3)Self-fulfilling prophecy.
Fundamental Attribution Error (Cognitive Distortions)
Tendency to explain other people's behavior as the result of personal, rather than situational, factors. It is different from stereotyping because it is actually based upon behavior; and behavior at a given time may or may not be reflective of their personality, but observers tend to assume that it is.
Making attributions is a two-step process:
1)Occurs automatically, observers make an internal attribution because they are focusing on the person.
2)Observers weigh the impact of the situation on the target person's behavior and adjust their inference.
The fact that the second step does not occur spontaneously like the first is the cause of people being distracted, or otherwise, and failing thte take the second step, and making this error.
Defensive Attribution
Tendency to blame victims for their misfortune, so that one feels less likely to be victimized in a similar way. Blaming victims for their calamities also helps people maintain their belief that they live in a "just" world where people get what they deserve and deserve what they get.
Key theme in person perception, because when forming impressions of others, people prefer to exert no more effort or time than is neccessary. Thus much social information is processed automatically and effortlessly.
Key concept of Person perception in which expectations influence perceptions.
Primacy Effect
In people's perceptions, it occurs when the initial formation carries more weight than subsequent information. Also, negative information is additionally difficult to overcome.
Several reasons:
1)Once people believe that they have formed an accurate impression of someone, they tend to tune out later information.
2)Confirmationa biases may lead people to discount later information that contradicts their inital impression.
3)People expect others to stay the same.
Involves the communication of arguements and information intended to change another person's attitudes. Influenced heavily by several main factors:
1)Source Factors
2)Message Factors
3)Receiver Factors
Source Factors in Persuasion
Persuasion tends to be more successful when the source has high credibility; obtained by either trustworthiness or expertise. Additionally, likeability of the presenter factors in; but is influenced heavily by physical attractiveness. Additionally, the presenter who is similar to the person who he is reaching (in a relative manner to the topic) is more likely to be more credible.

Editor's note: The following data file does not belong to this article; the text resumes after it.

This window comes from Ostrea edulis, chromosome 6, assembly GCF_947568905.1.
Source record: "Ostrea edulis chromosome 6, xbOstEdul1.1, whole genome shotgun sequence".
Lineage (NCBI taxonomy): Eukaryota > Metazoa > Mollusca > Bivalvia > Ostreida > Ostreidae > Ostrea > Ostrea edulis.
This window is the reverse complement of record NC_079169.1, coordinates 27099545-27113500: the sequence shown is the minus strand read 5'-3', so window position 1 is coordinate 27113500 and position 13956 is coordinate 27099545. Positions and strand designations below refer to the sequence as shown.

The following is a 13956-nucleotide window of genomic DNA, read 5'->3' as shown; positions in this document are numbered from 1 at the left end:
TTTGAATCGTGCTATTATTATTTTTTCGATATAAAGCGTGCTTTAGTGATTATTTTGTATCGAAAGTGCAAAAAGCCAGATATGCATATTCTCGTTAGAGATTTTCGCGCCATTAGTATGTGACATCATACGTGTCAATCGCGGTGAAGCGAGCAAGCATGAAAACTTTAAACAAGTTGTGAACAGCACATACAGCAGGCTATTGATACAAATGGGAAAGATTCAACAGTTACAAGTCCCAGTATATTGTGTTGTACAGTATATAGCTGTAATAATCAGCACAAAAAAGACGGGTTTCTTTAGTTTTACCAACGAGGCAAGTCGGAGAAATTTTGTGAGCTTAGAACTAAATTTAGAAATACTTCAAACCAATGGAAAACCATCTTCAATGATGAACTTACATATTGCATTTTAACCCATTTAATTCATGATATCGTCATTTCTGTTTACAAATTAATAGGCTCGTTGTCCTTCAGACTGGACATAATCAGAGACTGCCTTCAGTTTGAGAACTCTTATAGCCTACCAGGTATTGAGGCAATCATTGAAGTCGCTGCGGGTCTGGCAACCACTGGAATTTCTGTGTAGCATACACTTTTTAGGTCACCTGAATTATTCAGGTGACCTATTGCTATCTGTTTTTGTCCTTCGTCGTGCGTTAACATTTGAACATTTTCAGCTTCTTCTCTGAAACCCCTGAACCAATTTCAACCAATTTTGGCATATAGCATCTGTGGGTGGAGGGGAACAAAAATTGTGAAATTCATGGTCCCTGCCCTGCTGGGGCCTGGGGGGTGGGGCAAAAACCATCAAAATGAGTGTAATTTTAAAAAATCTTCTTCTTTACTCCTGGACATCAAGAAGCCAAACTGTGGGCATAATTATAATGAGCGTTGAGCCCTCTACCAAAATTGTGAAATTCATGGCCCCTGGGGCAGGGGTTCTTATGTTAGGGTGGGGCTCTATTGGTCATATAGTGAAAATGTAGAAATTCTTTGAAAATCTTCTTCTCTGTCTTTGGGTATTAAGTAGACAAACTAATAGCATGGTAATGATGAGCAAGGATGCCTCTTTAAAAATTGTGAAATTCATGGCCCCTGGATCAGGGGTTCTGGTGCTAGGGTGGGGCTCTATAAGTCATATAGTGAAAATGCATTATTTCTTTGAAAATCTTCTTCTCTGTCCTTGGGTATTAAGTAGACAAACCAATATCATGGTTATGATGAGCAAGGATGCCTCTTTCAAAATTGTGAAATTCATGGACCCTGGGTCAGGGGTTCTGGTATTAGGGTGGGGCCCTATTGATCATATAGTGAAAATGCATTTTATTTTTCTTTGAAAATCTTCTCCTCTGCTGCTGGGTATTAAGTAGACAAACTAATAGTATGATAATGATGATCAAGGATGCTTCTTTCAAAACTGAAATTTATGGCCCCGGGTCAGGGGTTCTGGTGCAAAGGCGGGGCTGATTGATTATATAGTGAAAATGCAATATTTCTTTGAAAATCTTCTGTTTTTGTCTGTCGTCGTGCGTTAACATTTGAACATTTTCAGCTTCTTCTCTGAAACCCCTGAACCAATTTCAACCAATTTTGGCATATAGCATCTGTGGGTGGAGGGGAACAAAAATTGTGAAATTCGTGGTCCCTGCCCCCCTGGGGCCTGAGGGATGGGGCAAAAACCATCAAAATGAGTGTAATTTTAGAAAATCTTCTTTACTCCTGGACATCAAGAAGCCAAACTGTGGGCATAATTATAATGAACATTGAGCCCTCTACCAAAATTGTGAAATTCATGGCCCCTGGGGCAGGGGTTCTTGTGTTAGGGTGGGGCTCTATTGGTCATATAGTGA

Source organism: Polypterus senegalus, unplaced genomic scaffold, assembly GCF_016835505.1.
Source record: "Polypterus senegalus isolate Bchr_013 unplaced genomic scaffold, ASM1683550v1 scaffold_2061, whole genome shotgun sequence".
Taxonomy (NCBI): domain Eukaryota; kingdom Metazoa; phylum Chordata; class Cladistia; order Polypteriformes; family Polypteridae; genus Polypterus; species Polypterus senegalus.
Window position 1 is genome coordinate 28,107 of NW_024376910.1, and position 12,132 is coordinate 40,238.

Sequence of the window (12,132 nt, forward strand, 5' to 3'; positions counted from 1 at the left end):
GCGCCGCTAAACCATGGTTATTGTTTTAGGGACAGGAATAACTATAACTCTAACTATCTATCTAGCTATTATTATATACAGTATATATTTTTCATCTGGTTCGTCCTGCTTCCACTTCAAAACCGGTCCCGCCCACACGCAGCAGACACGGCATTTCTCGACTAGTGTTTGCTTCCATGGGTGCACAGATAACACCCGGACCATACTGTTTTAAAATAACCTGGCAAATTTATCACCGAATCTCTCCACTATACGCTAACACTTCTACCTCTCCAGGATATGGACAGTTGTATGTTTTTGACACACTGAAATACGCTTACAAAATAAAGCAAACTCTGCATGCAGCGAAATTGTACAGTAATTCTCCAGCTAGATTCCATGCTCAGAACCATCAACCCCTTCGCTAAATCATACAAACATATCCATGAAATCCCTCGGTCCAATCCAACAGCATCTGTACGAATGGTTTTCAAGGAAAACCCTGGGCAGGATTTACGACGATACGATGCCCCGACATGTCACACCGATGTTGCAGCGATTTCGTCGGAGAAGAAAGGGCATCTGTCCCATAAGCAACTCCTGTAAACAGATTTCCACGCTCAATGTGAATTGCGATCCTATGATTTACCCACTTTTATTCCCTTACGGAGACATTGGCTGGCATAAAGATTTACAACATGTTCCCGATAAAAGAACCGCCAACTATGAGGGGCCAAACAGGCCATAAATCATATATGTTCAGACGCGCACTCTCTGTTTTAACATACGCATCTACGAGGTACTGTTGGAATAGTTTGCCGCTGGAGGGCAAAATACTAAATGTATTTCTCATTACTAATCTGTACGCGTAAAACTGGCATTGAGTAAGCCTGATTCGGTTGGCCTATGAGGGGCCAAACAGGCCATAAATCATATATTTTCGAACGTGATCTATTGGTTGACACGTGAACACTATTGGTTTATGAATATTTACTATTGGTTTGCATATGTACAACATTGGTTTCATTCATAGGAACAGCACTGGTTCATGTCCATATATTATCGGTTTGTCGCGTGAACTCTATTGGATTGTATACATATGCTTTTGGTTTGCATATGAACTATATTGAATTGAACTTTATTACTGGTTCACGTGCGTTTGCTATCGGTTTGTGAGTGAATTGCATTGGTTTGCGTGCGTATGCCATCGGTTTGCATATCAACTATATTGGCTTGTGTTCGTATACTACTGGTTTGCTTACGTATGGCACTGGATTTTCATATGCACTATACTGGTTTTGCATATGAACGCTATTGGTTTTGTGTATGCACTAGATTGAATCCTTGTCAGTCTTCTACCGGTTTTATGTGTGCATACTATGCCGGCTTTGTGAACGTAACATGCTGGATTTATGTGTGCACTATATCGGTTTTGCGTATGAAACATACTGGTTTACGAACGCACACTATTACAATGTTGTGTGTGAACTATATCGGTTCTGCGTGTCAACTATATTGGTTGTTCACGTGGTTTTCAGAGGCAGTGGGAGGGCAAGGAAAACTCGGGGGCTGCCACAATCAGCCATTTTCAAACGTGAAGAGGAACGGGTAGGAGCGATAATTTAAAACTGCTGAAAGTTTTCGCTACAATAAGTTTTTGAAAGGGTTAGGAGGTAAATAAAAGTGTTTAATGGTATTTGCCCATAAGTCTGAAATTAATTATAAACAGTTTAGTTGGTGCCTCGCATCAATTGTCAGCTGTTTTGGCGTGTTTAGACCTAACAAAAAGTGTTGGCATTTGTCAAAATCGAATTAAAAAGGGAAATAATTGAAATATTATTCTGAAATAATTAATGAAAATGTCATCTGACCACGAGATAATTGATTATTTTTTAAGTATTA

Message Factors in Persuasion
1)Acknowledging that there is another side
2)Emotional appeals, but not overtly about fear
3)Generating positive feelings
Receiver Facrots in Persuasion
1)Transient Factors-, such as forewarning a receiver about a persuassive effort and receiver's inital position on an issue.
2)Receivers are also harder to persuade when they encounter a osition that is incompatible with their existing beliefs. In general, people display a disconfirmation bias in evaluating such arguments.
Elaboration Likelihood Model
An individual's thoughts about a persuasive message (rather than the actual message itself) will determine whether attitude change will occur.
Peripheral Route
Persuassion that uses an alternate, nondirect route by which to influence and persuade a person. i.e. superficial aspects of advertising campaigns, often the more effective of the two.
Central Route
Receivers process persuassive messages mindfully, by thinking about the logic and merits of the pertinent or central arguements.
Occurs when people yield to real or imagined social pressure. Is effected greatly by the size of the group one is within while the pressure is being felt, larger group then larger pressure. However, the presence of another dissenter in the group makes it easier to withstand the social pressure.
Occurs when people yield to social pressure in their public behavior, even though their private beliefs have not changed.
Normative Influence
Operates when people conform to social norms for fear of negative social consequences.
Informational Influence
Operates when people look to others for how to behave in ambiguous situations.
Bystander Effect
Tendency for individuals to be less likely to provide needed help when others are present than when they are alone.
Form of compliance that occurs when people follow direct commands, usually from someone in a position of authority. The tendency to obedience is found within the finding that human behavior is determined not so much by the kind of person one is as by the kind of situation one is in. Research also shows that personality variables that correlate with greater obeidience.